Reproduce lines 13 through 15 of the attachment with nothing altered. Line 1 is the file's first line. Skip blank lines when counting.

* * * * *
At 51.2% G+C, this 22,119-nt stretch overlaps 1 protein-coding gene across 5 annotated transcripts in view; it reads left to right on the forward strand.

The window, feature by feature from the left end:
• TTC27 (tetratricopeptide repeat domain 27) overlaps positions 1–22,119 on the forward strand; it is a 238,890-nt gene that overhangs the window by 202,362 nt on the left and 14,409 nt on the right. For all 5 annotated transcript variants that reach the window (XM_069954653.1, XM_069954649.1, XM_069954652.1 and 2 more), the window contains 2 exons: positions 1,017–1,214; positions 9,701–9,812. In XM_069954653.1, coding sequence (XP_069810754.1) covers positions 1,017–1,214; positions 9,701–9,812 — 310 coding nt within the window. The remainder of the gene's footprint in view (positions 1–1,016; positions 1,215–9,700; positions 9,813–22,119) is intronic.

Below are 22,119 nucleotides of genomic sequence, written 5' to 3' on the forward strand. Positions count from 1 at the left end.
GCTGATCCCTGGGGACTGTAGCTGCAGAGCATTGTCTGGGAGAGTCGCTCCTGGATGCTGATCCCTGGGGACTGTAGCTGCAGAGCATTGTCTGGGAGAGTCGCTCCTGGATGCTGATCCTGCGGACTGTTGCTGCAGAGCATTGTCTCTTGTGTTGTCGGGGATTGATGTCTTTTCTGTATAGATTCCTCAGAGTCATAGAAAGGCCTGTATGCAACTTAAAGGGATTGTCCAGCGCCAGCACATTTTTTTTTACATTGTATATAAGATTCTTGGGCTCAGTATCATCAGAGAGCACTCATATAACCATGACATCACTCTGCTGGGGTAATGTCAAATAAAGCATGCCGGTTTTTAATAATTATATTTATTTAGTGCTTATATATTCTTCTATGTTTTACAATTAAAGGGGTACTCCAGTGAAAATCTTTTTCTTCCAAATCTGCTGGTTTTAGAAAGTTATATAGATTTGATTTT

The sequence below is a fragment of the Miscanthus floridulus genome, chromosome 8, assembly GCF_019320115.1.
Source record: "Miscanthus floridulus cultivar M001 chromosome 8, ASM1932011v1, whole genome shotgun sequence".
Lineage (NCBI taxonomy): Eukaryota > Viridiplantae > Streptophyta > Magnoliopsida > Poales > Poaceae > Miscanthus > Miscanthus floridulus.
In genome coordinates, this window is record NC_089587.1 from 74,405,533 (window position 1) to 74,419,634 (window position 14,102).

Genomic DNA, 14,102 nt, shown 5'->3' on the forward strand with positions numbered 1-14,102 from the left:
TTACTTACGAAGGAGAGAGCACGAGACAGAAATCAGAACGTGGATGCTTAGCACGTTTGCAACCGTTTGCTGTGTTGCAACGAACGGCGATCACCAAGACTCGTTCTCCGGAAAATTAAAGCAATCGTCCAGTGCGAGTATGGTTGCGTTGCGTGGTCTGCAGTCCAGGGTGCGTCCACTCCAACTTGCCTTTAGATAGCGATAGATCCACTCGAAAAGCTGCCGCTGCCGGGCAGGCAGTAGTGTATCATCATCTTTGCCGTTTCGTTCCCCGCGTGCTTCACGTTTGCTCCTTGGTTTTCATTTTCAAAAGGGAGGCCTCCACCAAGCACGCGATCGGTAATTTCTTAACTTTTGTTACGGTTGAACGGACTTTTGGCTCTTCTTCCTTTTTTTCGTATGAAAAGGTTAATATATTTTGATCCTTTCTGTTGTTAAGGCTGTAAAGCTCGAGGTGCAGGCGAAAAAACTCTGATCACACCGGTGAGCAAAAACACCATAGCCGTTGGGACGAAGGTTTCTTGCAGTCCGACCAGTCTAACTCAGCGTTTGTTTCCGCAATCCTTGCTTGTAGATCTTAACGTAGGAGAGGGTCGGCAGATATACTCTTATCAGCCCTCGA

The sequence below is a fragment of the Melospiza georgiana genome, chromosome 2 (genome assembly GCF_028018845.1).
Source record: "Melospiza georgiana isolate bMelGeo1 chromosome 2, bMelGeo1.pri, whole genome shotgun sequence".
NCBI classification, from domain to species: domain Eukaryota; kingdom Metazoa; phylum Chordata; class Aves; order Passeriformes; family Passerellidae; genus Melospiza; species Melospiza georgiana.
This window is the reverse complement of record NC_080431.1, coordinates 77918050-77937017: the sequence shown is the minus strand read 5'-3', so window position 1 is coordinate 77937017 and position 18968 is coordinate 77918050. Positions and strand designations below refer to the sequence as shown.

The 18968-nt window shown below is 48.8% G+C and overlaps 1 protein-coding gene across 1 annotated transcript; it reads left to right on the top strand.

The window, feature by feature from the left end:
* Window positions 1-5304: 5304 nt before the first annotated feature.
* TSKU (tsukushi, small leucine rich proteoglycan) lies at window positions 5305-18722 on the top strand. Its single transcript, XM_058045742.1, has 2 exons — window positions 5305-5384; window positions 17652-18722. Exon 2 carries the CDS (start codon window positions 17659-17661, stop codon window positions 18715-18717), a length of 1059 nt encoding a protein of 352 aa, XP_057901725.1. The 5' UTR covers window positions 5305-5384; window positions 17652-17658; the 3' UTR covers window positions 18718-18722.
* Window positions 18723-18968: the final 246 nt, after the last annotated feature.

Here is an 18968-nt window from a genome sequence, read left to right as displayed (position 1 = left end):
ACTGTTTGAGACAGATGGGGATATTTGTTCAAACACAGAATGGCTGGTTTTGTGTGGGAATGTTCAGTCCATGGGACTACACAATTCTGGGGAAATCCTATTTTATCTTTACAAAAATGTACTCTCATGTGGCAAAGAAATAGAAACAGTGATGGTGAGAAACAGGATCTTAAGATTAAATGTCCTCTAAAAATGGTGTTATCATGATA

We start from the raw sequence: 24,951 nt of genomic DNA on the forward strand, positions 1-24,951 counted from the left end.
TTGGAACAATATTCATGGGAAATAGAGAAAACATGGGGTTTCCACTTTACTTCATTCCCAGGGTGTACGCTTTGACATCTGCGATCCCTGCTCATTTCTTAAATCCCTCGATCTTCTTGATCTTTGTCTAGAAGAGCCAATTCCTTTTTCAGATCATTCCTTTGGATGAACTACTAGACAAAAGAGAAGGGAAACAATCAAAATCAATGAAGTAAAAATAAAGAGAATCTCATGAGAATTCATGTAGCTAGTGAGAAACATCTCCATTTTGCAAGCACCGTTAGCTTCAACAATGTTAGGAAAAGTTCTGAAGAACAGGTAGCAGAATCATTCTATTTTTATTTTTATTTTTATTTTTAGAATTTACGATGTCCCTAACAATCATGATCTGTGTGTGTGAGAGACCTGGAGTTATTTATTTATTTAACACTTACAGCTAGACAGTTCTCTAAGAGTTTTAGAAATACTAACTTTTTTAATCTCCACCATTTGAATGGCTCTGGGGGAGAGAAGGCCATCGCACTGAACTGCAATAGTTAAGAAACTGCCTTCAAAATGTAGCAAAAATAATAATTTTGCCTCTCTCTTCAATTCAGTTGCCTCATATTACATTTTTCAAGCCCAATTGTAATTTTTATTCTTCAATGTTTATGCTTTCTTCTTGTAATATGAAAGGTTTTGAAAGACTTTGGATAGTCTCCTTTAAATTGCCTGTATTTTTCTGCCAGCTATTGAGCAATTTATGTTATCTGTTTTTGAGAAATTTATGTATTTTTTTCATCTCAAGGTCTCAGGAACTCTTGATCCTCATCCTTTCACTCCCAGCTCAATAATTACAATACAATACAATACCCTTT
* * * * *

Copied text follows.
Source record: "Melospiza georgiana isolate bMelGeo1 chromosome 2, bMelGeo1.pri, whole genome shotgun sequence".
NCBI classification, from domain to species: domain Eukaryota; kingdom Metazoa; phylum Chordata; class Aves; order Passeriformes; family Passerellidae; genus Melospiza; species Melospiza georgiana.
This window is the reverse complement of record NC_080431.1, coordinates 77918050-77937017: the sequence shown is the minus strand read 5'-3', so window position 1 is coordinate 77937017 and position 18968 is coordinate 77918050. Positions and strand designations below refer to the sequence as shown.